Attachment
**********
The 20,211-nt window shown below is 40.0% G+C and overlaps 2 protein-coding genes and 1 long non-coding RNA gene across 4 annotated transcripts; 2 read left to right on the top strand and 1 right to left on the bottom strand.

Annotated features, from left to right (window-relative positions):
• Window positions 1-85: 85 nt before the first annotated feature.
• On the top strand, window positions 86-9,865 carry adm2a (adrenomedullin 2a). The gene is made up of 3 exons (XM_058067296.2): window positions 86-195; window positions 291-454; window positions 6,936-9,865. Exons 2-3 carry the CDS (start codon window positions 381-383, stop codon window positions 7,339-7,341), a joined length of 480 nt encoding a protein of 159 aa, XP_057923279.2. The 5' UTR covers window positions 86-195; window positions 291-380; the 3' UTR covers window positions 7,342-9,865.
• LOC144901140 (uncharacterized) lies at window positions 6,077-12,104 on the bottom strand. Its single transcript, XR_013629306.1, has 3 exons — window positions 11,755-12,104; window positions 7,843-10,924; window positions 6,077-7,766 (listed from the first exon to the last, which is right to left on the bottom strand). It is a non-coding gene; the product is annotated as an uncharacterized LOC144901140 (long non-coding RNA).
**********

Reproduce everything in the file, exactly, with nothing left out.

The 20,211-nt window shown below is 40.0% G+C and overlaps 2 protein-coding genes and 1 long non-coding RNA gene across 4 annotated transcripts; 2 read left to right on the top strand and 1 right to left on the bottom strand.

Annotated features, from left to right (window-relative positions):
• Window positions 1-85: 85 nt before the first annotated feature.
• On the top strand, window positions 86-9,865 carry adm2a (adrenomedullin 2a). The gene is made up of 3 exons (XM_058067296.2): window positions 86-195; window positions 291-454; window positions 6,936-9,865. Exons 2-3 carry the CDS (start codon window positions 381-383, stop codon window positions 7,339-7,341), a joined length of 480 nt encoding a protein of 159 aa, XP_057923279.2. The 5' UTR covers window positions 86-195; window positions 291-380; the 3' UTR covers window positions 7,342-9,865.
• LOC144901140 (uncharacterized) lies at window positions 6,077-12,104 on the bottom strand. Its single transcript, XR_013629306.1, has 3 exons — window positions 11,755-12,104; window positions 7,843-10,924; window positions 6,077-7,766 (listed from the first exon to the last, which is right to left on the bottom strand). It is a non-coding gene; the product is annotated as an uncharacterized LOC144901140 (long non-coding RNA).